Newport Beach opened its new $130-million civic center Saturday with a celebration that drew hundreds of residents and a few protesters.
As the 3rd Marine Aircraft Wing Band played "Stars and Stripes Forever" before Saturday's ceremony, many families checked out City Hall's new home, some venturing out to the circle of bunny statues on the campus periphery and others peering over the viewing platform at the end of the San Miguel bridge on the breezy morning.
Speakers called the new campus a "civic vision" that is "more than a city hall."
"Long after the price is forgotten, the quality remains," said Councilman Ed Selich.
Mayor Keith Curry called the grand opening gratifying and said he was happy to see so many residents enjoying the grounds.
"It validates [that] this is really going to be a real civic center," Curry said.
The new facility includes an expanded library, 1.23 miles of walking trails that wind through wetlands and a dog park, which several attendees took advantage of by bringing their pets.
Steven Chaitow, the project manager and principal at architecture firm Bohlin Cywinski Jackson, said every feature of the new building was intentional and multifunctional, such as the glass sides and roof that maximize natural light. The roof also has windows that open automatically.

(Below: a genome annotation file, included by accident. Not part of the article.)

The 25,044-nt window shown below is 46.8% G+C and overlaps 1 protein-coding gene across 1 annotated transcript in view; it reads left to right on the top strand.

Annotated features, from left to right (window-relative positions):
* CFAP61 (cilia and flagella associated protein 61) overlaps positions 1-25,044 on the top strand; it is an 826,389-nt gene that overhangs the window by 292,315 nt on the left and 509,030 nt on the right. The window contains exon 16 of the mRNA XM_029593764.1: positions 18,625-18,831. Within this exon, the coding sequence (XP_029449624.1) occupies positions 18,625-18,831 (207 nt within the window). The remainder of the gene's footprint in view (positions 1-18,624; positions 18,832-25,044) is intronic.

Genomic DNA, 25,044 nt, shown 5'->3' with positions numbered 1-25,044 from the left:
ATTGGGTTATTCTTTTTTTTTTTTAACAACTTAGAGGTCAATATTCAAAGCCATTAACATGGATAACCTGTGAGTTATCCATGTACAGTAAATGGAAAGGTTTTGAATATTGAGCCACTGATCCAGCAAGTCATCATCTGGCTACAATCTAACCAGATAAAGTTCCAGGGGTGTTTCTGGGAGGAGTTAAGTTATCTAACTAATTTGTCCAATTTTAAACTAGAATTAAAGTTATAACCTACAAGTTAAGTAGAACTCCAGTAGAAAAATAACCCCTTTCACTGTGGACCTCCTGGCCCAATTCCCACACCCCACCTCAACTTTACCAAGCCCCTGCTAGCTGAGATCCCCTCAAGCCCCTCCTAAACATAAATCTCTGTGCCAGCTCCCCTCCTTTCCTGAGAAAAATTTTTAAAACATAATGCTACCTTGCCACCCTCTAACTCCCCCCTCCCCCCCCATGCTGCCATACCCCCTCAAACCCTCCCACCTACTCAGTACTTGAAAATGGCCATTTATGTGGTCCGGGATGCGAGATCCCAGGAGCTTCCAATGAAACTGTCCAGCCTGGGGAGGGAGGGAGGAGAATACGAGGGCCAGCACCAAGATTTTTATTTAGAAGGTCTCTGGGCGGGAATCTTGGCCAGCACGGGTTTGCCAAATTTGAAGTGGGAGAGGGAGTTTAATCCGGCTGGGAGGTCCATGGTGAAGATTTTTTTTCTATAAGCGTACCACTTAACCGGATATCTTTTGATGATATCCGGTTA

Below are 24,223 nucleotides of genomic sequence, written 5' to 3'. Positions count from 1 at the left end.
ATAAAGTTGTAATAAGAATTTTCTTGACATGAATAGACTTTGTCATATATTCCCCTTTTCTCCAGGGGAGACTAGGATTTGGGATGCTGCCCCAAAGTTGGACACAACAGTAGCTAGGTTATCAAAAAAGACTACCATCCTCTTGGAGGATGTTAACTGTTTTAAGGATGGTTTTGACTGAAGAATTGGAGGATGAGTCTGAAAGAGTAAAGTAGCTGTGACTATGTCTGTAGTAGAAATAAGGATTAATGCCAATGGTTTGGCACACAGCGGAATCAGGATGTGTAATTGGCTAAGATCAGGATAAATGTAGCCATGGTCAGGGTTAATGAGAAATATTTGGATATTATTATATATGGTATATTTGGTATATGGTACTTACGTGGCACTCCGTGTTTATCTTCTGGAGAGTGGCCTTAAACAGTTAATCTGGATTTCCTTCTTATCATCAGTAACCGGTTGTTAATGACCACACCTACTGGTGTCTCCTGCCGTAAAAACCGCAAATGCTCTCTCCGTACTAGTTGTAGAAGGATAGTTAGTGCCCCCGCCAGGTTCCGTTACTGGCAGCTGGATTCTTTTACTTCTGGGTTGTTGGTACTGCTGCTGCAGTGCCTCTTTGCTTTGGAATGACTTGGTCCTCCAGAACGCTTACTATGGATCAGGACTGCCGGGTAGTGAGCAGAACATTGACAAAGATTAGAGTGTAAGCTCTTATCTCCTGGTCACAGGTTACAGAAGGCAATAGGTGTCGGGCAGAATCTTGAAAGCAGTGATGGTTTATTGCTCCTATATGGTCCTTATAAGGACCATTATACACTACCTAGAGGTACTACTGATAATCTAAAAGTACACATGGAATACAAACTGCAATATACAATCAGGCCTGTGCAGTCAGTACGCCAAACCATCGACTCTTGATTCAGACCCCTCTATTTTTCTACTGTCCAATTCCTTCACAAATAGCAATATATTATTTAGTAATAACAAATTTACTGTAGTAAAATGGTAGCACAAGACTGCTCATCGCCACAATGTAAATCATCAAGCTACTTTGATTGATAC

Chaitow added that although most civic centers can have an unfriendly atmosphere, the Newport facility is aimed at welcoming residents.
Going to City Hall is often "something you have to go through," he said. "Newport Beach has made this a place you want to go to."
Tami and Rod Turner brought their daughters Natalie, 5, and Ashley, 7, to the event. Both girls were wearing blue-and-white striped shirts with glittery red anchors that matched the civic center's nautical theme.
"We figure these guys are the ones that are going to be growing up here," Rod Turner said. The family was particularly excited about one addition.
"They love the library," Tami Turner said.
But some at Saturday's opening weren't happy about the new facility or its price tag. About six demonstrators stood on Avocado Avenue holding signs reading "Stop the Dock Ta," and protesting the roughly $130 million spent on the new campus.
Protester Tom Regan said a city of 90,000 people doesn't need a building of such grandeur.
"How can you spend that much money?" Regan asked.
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